Besides his official positions, Reinhard never stopped contributing. That means listing all of his contributions in one webpage basically seems impossible, but we try to mention a few: Reinhard engaged as a local volunteer in the Vienna group and the FSFE's country team Austria, organised and ran countless number of booths in Austria, in Germany and his favorite one every year at FOSDEM. Apart from these local engagements, Reinhard is always eager to shape the FSFE's European engagement by participating in the European core team discussions and decisions. And although Reinhard already had a lot of responsibility with the FSFE's yearly bookkeeping and communication with donors as our financial officer, he additionally spent his free time with countless contributions to the website, including his constant optimisations of our self-written static website generator and the automatisation of information material orders. Not forgetting to mention that in all his contributions and positions, he always aimed at making himself replaceable at the same time by maintaining comprehensive and understandable documentation of his work and hand-overs.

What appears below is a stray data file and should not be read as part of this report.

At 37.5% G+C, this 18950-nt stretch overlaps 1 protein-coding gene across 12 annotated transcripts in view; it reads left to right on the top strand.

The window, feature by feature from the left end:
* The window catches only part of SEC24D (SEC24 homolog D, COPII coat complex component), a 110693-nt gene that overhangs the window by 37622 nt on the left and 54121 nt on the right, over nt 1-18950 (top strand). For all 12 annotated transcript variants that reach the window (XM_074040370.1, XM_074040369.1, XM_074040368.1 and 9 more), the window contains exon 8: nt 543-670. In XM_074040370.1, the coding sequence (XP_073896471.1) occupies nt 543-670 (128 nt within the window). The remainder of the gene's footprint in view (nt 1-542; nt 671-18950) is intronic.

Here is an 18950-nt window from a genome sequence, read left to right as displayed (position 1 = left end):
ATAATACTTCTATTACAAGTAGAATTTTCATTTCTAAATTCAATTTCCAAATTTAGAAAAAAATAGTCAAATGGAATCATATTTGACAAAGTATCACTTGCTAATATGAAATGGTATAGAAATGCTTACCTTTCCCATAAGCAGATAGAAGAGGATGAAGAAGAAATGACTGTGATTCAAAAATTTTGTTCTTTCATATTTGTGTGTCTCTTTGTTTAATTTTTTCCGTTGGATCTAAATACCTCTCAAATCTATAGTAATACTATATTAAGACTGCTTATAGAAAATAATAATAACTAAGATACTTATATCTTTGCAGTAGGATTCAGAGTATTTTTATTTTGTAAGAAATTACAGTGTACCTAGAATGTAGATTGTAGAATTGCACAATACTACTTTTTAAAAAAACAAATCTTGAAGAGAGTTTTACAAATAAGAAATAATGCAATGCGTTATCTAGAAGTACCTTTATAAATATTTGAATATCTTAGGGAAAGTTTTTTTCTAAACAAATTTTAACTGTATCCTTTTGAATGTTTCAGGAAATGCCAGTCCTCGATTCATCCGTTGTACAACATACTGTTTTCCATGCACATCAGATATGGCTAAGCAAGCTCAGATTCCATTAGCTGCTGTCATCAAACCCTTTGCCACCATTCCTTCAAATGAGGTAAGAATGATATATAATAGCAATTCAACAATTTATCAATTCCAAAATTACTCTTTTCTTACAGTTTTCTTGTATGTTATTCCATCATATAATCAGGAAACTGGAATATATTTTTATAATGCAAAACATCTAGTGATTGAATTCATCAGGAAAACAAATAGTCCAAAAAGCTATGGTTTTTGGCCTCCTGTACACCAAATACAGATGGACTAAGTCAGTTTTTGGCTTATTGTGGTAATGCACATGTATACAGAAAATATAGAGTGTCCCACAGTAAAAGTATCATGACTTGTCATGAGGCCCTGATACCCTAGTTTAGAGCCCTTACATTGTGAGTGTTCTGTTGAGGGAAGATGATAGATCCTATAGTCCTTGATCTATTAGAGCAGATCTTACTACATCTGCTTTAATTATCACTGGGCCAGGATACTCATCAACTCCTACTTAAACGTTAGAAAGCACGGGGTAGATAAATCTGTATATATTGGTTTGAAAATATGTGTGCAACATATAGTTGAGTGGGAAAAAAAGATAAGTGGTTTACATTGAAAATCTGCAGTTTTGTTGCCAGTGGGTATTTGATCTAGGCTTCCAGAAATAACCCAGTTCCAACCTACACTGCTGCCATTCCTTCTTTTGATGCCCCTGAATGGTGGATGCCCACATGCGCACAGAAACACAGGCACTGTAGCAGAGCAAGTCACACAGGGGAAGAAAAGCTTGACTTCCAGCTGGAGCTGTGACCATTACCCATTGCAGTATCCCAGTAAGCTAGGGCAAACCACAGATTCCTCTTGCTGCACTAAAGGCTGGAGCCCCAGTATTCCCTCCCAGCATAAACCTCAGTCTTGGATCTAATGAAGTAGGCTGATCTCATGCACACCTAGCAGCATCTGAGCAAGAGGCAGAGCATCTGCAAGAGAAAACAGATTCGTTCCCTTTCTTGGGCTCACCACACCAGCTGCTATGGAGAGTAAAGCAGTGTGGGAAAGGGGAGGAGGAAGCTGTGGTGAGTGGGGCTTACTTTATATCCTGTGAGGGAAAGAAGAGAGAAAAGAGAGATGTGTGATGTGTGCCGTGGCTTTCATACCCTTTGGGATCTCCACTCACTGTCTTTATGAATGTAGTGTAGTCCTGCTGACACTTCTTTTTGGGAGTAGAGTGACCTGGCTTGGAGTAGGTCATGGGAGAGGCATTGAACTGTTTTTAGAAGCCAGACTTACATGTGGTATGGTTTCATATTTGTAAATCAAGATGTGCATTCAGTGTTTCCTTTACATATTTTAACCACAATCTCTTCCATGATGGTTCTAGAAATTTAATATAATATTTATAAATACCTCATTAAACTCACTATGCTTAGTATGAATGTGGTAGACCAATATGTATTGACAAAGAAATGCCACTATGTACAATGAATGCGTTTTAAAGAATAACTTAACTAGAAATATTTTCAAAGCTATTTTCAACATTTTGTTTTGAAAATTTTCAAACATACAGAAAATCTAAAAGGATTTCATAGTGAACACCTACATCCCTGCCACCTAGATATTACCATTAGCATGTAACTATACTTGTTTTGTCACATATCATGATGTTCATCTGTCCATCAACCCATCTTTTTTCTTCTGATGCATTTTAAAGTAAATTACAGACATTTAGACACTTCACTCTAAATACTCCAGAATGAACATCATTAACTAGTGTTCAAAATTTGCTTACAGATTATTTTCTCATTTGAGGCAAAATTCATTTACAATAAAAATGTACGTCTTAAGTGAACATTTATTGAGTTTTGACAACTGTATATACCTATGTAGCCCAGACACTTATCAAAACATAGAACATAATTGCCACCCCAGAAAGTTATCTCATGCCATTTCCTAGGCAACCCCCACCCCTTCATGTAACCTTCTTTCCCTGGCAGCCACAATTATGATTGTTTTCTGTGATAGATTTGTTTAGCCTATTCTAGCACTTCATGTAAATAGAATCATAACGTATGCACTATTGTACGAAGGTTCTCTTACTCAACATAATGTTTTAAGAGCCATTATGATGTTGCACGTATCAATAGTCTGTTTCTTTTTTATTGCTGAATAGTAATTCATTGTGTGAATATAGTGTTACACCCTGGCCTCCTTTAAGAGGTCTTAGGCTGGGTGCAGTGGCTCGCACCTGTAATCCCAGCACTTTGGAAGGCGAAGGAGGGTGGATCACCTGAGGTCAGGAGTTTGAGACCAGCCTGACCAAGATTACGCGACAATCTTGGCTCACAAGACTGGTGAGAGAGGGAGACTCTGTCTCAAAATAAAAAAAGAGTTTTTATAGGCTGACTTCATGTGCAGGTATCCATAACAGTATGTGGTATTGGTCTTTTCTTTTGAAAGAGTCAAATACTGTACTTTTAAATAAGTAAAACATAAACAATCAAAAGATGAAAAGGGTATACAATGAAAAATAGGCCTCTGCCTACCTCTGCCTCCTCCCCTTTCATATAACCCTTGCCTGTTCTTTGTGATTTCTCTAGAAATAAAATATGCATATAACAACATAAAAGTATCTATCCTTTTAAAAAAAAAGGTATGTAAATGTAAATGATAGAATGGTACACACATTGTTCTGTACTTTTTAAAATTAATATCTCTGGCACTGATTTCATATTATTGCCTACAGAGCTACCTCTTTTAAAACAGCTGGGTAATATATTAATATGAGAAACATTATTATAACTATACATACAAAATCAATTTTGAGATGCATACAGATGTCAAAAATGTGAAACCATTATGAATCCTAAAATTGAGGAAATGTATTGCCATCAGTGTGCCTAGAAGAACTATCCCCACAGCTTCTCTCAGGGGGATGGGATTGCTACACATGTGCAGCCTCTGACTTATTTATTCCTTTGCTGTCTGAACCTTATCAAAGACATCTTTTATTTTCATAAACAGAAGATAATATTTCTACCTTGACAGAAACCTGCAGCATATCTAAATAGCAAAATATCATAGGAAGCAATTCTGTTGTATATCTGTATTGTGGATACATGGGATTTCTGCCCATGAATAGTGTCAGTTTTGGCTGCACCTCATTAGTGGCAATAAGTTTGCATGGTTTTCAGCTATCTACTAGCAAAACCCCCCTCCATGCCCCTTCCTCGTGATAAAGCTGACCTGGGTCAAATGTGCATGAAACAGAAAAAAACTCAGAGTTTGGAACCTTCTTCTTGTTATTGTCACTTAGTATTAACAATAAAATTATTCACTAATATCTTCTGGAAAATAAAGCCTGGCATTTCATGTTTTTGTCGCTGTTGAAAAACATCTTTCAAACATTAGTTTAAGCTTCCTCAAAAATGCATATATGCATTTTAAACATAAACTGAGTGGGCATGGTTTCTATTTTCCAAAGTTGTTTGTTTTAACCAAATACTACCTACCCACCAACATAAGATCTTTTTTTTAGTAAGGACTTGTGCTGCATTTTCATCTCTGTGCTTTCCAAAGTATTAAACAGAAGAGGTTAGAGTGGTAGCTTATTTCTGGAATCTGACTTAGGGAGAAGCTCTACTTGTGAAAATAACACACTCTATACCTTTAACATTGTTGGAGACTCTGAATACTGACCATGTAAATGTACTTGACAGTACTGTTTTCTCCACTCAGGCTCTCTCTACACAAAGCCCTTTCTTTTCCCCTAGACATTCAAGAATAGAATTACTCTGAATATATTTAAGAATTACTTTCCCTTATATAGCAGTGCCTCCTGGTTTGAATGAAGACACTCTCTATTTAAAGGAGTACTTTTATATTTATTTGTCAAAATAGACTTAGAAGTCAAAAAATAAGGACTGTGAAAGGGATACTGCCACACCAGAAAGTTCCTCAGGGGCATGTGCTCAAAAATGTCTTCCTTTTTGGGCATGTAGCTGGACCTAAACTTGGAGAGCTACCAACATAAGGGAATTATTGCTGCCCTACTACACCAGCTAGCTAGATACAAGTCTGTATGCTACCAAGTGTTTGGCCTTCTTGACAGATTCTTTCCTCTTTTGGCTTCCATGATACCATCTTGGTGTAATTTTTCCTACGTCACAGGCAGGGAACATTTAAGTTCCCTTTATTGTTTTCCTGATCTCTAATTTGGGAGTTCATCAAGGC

Finally, anyone who has met Reinhard before will agree that his most obvious and visible contributions are his highly social skills. Be it as the good spirit behind the booth, during intense and funny conversations after the booth is closed or deep at night when Reinhard performs one of his self-written songs about the FSFE: Thank you very much for being with the FSFE in the last 20 years and we hope you stay with us in the next 20 years!